The slowdown in the property market is getting more apparent as we see the number of unsold units in both residential and commercial properties climb by 16 per cent in the first quarter of this year.
According to the National Property Information Centre (Napic), 18,908 of the 81,894 units of residential and commercial properties launched in the first quarter of 2016 have yet to be sold.
These unsold properties amount to RM9.4 billion and it is an increase of 15.9 per cent from the value of unsold units in the fourth quarter of last year.
“The market is indeed softer compared to a few years ago and this is due to macro-economic factors that are affecting the country now,” Real Estate and Housing Developers Association (Rehda) Institute chairman Datuk Jeffrey Ng told Malay Mail Online.
He said the move by Bank Negara Malaysia (BNM) to strengthen the policy for banks to disburse loans because of growing household debt also did not augur well for first-time homebuyers.
“The cost of living has gone up, purchasing power is no longer strong, so whether it is to buy a property or any goods at the mall or to go for a holiday, it has become difficult because the overall velocity of Malaysians’ spending is affected,” Ng added.
Therefore, the buying activity, he said was expected to remain stagnant if not lower and this would increase the number of unsold properties in the country.
Napic’s market report for the first quarter of 2016 showed that most of the residential units (11,542) launched were priced between RM500,001 and RM1,000,000.
As for commercial units, including Small Office-Home Office (SOHO) and serviced apartments, in the same period, the report showed that most of such properties (4,808) launched were priced between RM250,001 and RM500,000.
The total number of unsold units for both types of properties (2,558 units for residential and 590 units for commercial) in the aforementioned price categories also chalked up the highest among other price ranges.
The data also singled out Johor as having the most number of units launched as well as the most number of units unsold.
The state recorded 8,605 launches, of which 2,663 units worth RM1.7 billion have been left unsold.
Putrajaya, Labuan and Perlis, according to the data, did not record any new launches for 2015 as well as the first quarter of 2016 for residential units.
“It is not like there is no demand for properties, especially for homes, because the younger generation wants to own a home but they cannot afford the price these days,” Ng said.
Ng, who is also Sunway Reit Management chief executive, said developers cannot sell properties at a lower price either, because the price of land and construction materials have gone up.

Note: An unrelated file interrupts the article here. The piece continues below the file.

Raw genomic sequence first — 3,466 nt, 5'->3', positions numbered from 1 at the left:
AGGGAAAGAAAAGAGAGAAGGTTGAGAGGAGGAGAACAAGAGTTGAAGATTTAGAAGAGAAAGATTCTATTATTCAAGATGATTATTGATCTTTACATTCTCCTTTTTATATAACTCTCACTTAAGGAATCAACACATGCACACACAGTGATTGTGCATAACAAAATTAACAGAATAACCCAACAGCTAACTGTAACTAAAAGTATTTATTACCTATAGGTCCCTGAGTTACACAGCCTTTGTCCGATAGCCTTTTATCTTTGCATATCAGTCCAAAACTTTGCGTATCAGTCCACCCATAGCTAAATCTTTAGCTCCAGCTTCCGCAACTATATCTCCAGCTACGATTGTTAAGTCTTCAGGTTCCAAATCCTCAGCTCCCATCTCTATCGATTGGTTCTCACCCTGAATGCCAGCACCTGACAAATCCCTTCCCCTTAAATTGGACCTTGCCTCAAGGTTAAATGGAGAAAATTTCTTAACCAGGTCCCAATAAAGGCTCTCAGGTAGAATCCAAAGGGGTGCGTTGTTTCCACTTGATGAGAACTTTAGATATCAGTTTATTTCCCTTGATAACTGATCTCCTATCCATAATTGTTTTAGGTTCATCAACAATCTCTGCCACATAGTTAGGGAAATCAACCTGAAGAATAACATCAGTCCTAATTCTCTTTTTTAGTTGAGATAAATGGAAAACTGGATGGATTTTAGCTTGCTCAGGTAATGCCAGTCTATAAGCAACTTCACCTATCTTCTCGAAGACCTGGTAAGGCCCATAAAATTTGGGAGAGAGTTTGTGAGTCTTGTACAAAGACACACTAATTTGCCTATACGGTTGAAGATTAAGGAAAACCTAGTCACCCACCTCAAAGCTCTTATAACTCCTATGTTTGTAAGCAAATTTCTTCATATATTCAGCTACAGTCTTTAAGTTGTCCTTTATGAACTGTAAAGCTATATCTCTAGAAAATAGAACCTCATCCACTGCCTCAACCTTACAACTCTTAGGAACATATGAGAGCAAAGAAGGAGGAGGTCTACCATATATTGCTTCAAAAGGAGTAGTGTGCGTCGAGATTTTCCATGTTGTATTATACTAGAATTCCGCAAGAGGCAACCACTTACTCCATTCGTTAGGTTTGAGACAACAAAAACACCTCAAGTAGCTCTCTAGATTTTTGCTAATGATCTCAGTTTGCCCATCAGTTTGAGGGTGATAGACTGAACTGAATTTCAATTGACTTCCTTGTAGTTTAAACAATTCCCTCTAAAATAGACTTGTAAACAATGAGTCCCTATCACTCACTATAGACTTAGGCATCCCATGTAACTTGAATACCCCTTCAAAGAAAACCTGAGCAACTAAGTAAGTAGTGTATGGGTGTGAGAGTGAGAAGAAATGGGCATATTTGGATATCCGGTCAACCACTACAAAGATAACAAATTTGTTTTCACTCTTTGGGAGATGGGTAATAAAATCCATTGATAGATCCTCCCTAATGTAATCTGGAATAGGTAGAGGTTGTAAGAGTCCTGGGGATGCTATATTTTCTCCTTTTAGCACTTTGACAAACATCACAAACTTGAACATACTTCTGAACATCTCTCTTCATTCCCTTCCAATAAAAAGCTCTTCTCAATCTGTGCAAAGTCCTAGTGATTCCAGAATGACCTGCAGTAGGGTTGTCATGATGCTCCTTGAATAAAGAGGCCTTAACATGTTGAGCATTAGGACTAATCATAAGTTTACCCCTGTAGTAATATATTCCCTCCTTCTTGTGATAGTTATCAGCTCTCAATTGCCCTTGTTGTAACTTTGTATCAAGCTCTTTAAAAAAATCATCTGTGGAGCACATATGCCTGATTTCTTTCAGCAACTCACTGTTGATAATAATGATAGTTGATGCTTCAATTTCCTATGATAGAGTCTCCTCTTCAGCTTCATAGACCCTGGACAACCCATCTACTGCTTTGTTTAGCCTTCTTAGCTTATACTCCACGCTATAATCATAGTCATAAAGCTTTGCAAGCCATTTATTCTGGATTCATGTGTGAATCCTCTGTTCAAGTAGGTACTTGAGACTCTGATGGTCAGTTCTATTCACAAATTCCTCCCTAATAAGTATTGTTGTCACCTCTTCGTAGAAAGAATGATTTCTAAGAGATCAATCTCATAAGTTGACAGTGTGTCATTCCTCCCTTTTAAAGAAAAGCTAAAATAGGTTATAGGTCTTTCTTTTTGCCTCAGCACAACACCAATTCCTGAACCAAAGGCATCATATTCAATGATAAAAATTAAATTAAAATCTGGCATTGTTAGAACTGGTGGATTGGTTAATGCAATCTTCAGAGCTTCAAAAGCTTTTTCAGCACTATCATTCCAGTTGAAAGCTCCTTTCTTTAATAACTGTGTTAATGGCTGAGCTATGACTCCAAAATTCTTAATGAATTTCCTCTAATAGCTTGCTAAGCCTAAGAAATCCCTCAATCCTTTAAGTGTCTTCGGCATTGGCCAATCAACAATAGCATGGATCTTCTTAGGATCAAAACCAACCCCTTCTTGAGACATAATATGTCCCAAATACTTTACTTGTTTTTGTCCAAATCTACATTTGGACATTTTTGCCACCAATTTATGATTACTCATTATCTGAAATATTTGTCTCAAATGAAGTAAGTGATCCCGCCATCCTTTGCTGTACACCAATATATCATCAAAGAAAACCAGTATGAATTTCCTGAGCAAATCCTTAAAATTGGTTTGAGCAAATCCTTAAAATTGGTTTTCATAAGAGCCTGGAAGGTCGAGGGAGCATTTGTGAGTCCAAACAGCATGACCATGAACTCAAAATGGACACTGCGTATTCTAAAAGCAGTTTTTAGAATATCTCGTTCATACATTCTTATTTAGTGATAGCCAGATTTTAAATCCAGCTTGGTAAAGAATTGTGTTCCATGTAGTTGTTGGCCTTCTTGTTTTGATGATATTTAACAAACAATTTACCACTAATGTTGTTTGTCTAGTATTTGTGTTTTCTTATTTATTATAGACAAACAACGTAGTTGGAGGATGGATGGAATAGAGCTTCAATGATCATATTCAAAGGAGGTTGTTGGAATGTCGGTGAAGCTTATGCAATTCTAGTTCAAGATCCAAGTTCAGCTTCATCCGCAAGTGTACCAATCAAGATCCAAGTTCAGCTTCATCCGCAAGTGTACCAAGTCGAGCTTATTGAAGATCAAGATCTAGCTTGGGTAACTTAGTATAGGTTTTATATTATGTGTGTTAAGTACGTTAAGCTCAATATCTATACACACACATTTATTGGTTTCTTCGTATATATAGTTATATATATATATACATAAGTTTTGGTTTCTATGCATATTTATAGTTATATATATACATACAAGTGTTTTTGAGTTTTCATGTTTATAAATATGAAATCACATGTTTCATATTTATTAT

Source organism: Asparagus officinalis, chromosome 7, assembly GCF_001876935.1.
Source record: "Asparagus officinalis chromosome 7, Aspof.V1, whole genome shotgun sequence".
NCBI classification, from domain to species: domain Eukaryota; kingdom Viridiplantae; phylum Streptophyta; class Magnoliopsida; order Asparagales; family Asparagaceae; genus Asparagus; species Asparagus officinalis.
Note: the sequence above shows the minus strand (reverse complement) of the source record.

“This, coupled with external economic factors like the slump in the oil price and depreciating ringgit, is hampering both developers from reducing the price of properties and buyers from owning one.
“Hence, the government must step in to formulate a stimulus to restore the situation,” he said.
Ng said Rehda, many times in the past, has submitted proposals to the government via the relevant ministries to address the situation.
He, however, did not reveal details of such proposals, saying that he was not authorised to divulge such information to the public.
Like Ng, Fiabci Malaysia vice president Erick Kho, who also pointed to the global economic crisis as a factor for the increase in unsold units, said the introduction of the goods and services tax (GST) in April 2015 also affected the property market.
“The introduction of GST is an added burden to the challenging environment and rising living costs, resulting in only those with cash being able to make purchases,” he told Malay Mail Online.
One of the ways to overcome this slowdown, Kho said, is for developers to become more sensitive to the market and focus on “what consumers want rather than what reaps more profit.”
He too called for the government to amend policies to allow first-time homebuyers some leniency in obtaining bank loans.
BNM enforced a strict debt-to-income ratio for loan qualifications to address the country’s growing household debt, but the move has been criticised for causing applicants to be disqualified from mortgages due to their combined repayments.
Another Fiabci vice president, Michael Geh, said developers were now going back to market demands.
“Those who return to market demands did very well, they can get the sales. For example, Semenyih Setia sold quite well and the Templer Park project also sold quite well.
“Many developers are also downsizing their project plot sizes… changing their development designs to make it more affordable.
“The developers are also actively creating easier buyer entry schemes where buyers pay 10 per cent first, and then only pay the balance when the project’s OC (occupancy certificate) is obtained,” he said.
Such moves, Geh said, were effective measures that have been adopted by several developers to ensure the recovery of the market.